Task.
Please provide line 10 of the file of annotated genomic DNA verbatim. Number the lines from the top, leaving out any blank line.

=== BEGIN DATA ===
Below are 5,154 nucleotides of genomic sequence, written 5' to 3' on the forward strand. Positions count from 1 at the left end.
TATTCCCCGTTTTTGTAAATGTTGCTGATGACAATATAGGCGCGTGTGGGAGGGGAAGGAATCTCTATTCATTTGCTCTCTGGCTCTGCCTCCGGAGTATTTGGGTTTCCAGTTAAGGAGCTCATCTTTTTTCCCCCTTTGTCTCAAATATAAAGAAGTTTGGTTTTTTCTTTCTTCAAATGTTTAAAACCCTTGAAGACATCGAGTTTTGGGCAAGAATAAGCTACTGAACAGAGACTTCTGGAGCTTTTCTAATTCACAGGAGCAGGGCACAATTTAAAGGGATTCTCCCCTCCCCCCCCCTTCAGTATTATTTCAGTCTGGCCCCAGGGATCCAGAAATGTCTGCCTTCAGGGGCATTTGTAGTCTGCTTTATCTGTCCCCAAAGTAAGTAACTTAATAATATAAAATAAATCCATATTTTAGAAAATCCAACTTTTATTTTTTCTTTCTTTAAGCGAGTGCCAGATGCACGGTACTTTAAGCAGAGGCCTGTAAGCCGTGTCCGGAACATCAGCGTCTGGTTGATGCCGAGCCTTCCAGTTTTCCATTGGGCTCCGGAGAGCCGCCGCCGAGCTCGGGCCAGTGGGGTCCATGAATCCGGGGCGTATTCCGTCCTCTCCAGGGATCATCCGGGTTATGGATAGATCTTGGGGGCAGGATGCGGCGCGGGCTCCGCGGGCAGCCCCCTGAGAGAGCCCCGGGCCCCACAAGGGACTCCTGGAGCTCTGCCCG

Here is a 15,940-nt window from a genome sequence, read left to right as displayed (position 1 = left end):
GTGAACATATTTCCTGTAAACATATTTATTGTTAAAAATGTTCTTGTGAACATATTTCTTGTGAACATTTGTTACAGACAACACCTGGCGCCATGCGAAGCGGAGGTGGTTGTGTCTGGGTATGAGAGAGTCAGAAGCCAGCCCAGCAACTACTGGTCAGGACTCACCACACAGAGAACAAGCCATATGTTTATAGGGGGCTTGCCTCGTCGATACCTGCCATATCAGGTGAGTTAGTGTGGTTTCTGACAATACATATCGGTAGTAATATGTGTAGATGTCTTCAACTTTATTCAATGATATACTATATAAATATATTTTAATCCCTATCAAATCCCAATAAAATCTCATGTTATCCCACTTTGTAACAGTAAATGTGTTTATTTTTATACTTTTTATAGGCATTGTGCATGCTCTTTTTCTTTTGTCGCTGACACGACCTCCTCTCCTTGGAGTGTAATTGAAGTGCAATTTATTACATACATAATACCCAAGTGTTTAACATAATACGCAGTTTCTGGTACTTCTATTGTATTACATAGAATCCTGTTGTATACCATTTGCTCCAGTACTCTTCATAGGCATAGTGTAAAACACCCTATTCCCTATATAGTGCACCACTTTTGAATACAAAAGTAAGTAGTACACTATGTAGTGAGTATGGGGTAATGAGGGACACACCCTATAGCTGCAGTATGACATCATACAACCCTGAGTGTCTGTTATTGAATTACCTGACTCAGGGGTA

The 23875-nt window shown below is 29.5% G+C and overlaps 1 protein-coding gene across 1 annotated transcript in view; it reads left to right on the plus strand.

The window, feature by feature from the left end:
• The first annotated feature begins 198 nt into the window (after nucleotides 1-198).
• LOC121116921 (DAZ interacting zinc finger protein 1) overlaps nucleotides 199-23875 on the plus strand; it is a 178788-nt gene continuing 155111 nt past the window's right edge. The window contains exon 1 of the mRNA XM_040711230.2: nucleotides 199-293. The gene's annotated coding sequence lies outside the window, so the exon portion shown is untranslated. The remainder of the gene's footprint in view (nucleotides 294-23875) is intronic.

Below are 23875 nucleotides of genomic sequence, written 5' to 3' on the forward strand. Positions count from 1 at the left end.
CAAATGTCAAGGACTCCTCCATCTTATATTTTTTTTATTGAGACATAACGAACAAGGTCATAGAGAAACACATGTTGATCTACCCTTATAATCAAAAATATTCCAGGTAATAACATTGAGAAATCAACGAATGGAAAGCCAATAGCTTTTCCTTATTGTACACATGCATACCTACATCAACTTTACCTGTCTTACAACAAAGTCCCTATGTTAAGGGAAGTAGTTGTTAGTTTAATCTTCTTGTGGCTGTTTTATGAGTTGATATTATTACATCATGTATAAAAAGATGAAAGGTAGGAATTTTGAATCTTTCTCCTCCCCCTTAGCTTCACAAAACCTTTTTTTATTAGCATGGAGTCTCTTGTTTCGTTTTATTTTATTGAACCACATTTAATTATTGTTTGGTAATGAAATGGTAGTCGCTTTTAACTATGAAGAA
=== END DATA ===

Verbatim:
CAAATGTCAAGGACTCCTCCATCTTATATTTTTTTTATTGAGACATAACGAACAAGGTCATAGAGAAACACATGTTGATCTACCCTTATAATCAAAAATATTCCAGGTAATAACATTGAGAAATCAACGAATGGAAAGCCAATAGCTTTTCCTTATTGTACACATGCATACCTACATCAACTTTACCTGTCTTACAACAAAGTCCCTATGTTAAGGGAAGTAGTTGTTAGTTTAATCTTCTTGTGGCTGTTTTATGAGTTGATATTATTACATCATGTATAAAAAGATGAAAGGTAGGAATTTTGAATCTTTCTCCTCCCCCTTAGCTTCACAAAACCTTTTTTTATTAGCATGGAGTCTCTTGTTTCGTTTTATTTTATTGAACCACATTTAATTATTGTTTGGTAATGAAATGGTAGTCGCTTTTAACTATGAAGAA